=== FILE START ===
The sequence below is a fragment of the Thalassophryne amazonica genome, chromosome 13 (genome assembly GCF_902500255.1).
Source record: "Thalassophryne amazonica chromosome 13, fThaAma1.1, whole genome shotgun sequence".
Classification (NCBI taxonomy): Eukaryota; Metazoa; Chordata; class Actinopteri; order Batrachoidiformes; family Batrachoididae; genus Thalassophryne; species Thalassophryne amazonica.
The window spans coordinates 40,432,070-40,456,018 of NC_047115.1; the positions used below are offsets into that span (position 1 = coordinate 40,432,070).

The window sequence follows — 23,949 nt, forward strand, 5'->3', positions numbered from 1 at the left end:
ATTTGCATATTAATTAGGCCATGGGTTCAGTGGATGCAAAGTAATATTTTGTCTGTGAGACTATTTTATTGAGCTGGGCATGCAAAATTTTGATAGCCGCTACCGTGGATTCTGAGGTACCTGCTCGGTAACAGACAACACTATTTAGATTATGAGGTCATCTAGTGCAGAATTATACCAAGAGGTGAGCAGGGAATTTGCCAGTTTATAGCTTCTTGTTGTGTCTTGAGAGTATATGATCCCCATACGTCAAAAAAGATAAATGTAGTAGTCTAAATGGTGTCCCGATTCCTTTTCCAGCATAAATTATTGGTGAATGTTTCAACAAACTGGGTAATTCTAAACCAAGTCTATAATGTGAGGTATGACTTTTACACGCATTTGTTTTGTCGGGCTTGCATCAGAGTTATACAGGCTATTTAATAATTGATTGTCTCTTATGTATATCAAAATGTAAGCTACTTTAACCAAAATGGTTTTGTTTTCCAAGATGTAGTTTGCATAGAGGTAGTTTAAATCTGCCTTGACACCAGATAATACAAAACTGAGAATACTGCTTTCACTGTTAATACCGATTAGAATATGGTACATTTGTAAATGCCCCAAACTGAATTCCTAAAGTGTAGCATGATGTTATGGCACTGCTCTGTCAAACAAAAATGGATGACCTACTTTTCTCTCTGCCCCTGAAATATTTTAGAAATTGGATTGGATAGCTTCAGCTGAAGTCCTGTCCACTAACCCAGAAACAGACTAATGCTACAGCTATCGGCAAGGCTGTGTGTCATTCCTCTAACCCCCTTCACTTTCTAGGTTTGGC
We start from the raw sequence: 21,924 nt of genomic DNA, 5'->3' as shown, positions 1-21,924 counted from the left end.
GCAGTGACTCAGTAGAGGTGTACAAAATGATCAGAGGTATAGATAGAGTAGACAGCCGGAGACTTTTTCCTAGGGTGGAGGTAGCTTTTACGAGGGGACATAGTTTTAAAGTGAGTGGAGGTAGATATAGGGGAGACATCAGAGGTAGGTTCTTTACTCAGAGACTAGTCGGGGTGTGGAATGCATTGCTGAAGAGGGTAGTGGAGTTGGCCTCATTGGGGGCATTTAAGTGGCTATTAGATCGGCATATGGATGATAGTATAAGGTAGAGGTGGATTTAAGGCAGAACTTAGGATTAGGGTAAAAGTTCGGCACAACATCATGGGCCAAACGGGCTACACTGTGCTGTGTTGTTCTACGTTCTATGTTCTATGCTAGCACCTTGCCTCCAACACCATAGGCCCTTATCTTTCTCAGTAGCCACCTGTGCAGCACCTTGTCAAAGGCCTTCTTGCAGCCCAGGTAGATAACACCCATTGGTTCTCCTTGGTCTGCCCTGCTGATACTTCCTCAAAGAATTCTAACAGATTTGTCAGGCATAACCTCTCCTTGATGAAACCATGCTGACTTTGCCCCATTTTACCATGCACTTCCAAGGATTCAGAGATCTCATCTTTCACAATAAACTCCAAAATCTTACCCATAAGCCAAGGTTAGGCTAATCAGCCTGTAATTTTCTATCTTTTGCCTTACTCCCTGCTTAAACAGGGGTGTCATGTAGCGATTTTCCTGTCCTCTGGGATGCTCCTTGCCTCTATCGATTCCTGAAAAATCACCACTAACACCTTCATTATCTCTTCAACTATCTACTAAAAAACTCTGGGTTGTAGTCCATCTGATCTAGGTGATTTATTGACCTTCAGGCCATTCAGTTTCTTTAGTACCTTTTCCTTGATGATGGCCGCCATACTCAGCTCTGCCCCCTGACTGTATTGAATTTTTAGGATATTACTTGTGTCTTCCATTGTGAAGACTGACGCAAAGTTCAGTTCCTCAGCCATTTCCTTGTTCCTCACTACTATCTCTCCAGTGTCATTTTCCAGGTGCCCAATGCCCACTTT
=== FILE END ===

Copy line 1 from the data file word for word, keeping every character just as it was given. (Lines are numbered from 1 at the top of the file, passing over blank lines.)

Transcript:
The sequence below is a fragment of the Thalassophryne amazonica genome, chromosome 13 (genome assembly GCF_902500255.1).